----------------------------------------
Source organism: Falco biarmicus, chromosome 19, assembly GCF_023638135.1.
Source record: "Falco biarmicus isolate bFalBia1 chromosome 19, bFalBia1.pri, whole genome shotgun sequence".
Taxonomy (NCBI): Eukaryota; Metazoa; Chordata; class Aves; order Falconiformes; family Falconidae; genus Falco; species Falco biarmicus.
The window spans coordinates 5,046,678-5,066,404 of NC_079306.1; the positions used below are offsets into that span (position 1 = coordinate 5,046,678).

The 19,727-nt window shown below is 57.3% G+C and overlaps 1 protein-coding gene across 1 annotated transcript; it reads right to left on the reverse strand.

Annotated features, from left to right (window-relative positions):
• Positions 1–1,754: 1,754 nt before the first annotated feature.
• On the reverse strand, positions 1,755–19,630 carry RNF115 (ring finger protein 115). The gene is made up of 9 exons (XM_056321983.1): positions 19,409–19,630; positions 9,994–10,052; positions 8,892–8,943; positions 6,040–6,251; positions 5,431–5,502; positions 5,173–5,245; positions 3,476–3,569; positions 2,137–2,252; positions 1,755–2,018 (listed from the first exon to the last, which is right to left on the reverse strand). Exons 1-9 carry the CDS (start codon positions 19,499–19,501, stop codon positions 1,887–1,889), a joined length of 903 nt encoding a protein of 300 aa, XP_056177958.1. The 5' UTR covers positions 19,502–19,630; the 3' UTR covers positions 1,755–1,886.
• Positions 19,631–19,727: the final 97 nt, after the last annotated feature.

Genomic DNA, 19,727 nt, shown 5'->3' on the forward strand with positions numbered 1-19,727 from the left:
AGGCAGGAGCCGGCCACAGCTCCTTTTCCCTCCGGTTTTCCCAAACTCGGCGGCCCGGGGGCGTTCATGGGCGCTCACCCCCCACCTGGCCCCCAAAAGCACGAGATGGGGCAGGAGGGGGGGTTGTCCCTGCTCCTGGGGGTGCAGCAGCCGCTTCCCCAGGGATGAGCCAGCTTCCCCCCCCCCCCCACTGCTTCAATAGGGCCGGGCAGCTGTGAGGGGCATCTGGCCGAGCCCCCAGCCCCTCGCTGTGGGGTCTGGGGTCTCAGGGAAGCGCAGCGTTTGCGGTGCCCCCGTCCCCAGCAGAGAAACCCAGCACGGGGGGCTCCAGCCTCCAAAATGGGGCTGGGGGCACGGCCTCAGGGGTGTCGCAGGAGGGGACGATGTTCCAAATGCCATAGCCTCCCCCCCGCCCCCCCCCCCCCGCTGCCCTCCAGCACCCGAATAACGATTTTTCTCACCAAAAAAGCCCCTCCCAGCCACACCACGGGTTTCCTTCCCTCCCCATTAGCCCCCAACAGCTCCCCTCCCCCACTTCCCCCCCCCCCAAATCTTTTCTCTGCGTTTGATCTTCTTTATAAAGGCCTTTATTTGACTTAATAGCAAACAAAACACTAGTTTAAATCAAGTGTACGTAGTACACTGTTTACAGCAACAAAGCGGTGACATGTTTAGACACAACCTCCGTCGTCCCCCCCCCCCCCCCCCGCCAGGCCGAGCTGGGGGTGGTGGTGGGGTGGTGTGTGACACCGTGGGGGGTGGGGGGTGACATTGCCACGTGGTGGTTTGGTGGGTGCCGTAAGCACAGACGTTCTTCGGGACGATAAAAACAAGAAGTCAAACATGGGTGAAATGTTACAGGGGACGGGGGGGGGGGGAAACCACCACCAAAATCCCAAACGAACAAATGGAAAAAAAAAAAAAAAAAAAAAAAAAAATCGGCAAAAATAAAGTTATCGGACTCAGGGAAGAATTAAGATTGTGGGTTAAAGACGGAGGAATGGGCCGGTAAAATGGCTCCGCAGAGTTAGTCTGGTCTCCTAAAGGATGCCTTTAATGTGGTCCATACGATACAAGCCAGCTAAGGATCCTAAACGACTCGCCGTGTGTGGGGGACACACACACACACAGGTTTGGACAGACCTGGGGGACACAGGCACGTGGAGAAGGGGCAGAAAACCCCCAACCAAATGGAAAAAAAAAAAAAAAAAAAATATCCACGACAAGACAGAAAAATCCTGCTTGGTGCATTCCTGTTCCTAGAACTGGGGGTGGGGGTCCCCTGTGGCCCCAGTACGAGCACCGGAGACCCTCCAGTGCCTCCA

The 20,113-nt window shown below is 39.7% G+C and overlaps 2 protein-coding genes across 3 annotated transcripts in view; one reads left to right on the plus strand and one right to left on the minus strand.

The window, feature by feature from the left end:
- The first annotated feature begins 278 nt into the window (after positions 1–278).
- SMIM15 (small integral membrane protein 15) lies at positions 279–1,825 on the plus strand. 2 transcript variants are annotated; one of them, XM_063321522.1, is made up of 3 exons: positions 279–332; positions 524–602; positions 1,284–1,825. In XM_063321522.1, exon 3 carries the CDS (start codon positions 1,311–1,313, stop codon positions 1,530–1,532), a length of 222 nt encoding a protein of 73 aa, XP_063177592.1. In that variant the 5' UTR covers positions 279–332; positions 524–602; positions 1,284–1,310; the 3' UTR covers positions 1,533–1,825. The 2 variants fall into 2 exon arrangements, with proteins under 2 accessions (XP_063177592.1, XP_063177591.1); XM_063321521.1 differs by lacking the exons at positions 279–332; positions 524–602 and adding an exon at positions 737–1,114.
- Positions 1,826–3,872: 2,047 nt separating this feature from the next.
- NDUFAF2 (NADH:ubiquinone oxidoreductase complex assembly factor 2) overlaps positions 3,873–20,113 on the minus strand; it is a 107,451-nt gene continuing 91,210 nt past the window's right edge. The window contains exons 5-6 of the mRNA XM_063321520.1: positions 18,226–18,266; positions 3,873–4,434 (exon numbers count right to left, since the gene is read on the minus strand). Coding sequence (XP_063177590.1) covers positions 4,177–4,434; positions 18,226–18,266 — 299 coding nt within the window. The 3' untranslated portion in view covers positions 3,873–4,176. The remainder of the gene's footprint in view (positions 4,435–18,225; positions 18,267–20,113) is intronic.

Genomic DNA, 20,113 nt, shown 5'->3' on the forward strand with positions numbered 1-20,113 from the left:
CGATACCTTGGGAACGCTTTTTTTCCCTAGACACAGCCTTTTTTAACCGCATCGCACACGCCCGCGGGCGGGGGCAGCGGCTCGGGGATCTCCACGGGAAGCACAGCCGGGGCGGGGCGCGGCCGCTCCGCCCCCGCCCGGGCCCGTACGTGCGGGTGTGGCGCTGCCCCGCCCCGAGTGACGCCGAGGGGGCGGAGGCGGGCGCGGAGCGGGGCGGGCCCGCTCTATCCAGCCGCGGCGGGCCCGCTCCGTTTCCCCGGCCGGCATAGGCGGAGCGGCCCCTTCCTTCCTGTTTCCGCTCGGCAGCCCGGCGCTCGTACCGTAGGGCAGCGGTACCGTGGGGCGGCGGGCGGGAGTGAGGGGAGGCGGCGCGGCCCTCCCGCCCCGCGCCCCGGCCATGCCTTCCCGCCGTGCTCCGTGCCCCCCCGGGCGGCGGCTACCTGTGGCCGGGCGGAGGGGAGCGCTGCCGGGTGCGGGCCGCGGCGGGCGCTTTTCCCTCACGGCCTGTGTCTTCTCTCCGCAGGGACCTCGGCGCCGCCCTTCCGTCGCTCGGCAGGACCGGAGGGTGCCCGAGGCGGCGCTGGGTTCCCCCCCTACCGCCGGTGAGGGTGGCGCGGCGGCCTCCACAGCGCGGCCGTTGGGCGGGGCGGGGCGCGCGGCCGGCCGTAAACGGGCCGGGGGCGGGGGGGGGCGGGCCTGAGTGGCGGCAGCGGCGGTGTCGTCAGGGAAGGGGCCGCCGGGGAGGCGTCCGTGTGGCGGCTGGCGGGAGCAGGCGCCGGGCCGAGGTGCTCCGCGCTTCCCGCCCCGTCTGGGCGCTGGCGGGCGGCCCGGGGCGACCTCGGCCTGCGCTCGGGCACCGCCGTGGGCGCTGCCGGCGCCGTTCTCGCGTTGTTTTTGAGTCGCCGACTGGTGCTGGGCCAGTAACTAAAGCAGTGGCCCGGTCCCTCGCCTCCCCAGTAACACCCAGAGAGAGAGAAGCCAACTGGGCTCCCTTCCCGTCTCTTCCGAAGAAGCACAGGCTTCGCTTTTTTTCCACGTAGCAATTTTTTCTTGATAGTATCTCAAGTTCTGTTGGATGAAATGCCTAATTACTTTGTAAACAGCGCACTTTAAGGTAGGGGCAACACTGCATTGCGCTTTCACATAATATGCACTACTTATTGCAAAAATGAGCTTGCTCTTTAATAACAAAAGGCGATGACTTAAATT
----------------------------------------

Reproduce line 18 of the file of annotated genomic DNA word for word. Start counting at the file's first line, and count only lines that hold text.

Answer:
Genomic DNA, 20,113 nt, shown 5'->3' on the forward strand with positions numbered 1-20,113 from the left: